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Research Papers

Thermal Behavior of a Building Provided With Phase-Change Materials on the Roof and Exposed to Solar Radiation

[+] Author and Article Information
Amina Mourid

Laboratory of Physical Materials,
Microelectronics, Automatics and
Heat Transfer (LPMMAT),
Faculté des Sciences Aïn Chock,
Université Hassan II de Casablanca,
Casablanca 20100, Morocco
e-mail: mouridamina@gmail.com

Mustapha El Alami

Laboratory of Physical Materials,
Microelectronics, Automatics and
Heat Transfer (LPMMAT),
Faculté des Sciences Aïn Chock,
Université Hassan II de Casablanca,
Casablanca 20100, Morocco
e-mails: m.elalami@fsac.ac.ma;
elalamimus@gmail.com

1Corresponding author.

Contributed by the Solar Energy Division of ASME for publication in the JOURNAL OF SOLAR ENERGY ENGINEERING. Manuscript received May 18, 2017; final manuscript received August 27, 2017; published online September 28, 2017. Assoc. Editor: Ming Qu.

J. Sol. Energy Eng 139(6), 061012 (Sep 28, 2017) (10 pages) Paper No: SOL-17-1189; doi: 10.1115/1.4037905 History: Received May 18, 2017; Revised August 27, 2017

This paper evaluates the effectiveness of phase change materials (PCMs) for the improvement of summer thermal comfort in lightweight buildings. Experiments have been carried out using PCM in the form of DuPont Energain wallboards in combination with a roof. Two factors influencing the effectiveness of PCM (thickness and location of PCM layer) have been investigated. An experimental study was carried out using two identical test cavities submitted to Casablanca weather. Thermal performance such as the roof surface temperatures and heat flux densities, through the envelope, have been studied. The results indicated that, compared with reference room (without PCM), the thermal storage allows solar radiation to be stored and released up to 6–7 h after solar irradiation; this has effects on both the reduction of daily temperature swings (up to 2 °C) and heat flux (more than 88%). It has been proved that the PCM with a thickness of 10.52 mm on the outer face of the roof has good thermal insulation effect and energy efficiency potential.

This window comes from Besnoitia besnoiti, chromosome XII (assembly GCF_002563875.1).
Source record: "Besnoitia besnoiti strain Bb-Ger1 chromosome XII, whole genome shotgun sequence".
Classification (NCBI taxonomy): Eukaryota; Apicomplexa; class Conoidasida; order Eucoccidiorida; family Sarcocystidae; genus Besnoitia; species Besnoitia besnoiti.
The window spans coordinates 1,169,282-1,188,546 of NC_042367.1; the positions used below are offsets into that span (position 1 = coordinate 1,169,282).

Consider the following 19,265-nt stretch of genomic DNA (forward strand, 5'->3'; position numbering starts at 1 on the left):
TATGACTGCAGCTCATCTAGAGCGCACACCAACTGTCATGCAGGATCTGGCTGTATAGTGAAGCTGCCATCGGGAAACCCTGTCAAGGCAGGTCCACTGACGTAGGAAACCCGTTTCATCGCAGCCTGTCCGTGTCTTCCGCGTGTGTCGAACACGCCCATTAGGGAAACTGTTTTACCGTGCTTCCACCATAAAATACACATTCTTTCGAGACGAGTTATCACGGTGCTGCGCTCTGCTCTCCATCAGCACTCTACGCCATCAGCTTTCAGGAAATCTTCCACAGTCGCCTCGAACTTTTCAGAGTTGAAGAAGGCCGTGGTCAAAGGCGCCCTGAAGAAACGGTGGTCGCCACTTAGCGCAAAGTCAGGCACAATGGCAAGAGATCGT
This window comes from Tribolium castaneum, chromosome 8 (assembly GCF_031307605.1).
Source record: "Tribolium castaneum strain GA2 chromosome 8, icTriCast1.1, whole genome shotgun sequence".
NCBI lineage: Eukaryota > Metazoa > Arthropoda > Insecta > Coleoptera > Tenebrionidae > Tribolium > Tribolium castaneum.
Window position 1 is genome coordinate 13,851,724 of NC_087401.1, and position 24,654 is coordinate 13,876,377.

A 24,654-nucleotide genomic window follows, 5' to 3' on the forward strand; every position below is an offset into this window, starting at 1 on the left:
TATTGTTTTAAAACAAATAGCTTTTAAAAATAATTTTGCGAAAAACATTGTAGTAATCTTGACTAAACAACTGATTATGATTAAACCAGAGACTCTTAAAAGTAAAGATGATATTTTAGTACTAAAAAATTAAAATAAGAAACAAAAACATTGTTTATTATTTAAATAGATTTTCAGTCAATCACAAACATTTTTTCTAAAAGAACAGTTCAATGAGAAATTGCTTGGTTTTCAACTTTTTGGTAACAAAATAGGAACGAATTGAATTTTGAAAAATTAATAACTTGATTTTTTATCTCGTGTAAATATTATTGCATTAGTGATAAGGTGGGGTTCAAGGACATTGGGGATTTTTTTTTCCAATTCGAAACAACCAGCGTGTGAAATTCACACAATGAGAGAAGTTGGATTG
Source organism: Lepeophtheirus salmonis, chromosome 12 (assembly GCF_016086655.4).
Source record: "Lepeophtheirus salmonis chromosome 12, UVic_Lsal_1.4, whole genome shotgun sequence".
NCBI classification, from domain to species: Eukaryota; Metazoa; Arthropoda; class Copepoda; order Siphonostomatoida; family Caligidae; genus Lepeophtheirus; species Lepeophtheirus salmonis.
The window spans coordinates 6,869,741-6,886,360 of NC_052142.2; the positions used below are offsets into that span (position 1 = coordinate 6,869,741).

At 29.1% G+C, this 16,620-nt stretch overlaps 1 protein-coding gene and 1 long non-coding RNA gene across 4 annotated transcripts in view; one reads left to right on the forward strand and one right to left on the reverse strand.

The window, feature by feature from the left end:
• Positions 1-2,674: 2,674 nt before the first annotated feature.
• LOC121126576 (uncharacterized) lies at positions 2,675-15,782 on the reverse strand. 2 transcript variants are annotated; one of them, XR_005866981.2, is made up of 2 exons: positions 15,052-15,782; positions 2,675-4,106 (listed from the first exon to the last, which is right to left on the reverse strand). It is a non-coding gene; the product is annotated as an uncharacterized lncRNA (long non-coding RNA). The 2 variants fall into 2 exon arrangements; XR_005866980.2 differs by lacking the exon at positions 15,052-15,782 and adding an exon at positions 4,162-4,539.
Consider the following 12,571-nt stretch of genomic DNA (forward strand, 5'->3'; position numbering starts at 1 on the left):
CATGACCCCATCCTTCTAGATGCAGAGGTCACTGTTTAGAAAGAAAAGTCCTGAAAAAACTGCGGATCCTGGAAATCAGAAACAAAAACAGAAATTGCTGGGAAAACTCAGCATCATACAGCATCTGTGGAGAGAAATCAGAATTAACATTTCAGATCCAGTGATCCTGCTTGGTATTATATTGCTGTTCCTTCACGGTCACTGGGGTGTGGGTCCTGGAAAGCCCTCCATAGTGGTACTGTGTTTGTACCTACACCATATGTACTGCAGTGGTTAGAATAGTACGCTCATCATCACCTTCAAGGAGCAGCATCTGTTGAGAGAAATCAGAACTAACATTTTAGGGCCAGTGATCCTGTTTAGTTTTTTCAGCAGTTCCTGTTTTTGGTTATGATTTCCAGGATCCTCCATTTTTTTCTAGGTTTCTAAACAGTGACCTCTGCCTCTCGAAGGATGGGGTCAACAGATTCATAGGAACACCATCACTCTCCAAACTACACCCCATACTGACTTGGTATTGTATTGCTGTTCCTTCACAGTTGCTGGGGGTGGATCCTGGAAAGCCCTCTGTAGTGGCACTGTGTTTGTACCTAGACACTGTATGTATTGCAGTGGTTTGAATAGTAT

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Figures

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Fig. 1

View of the experimental cells ((a) PCM cavity and (b) reference cavity)

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Fig. 2

Cavity envelope composition, without PCM

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Fig. 3

Top view of the cell with PCM on the ceiling

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Fig. 5

Studied configurations

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Fig. 6

Global solar radiations of the studied periods

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Fig. 7

Outdoor temperatures of the studied periods

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Fig. 8

Wind speed of the studied periods

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Fig. 9

Temperatures of the inner faces of the ceilings, cases 1–3

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Fig. 10

Ambient temperatures of the cavities, cases 1–3

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Fig. 11

Temperatures of the inner faces of the southern walls of the cavities with and without PCM, cases 1–3

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Fig. 12

Temperatures of the inner faces of the ceilings, cases 2 and 4

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Fig. 13

Ambient temperatures of the cavities, cases 2 and 4

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Fig. 14

Temperatures of the inner faces of the southern walls, cases 2 and 4

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Fig. 15

Emplacement of the thermocouples in the ceiling

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Fig. 16

Transmitted heat flux densities through de ceiling, cases 1–3

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Fig. 17

Stored heat flux densities through de ceiling, cases 1–3

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Fig. 18

Transmitted heat flux densities through de ceiling, cases 2 and 4

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Fig. 19

Stored heat flux densities in PCM layer, cases 2 and 4

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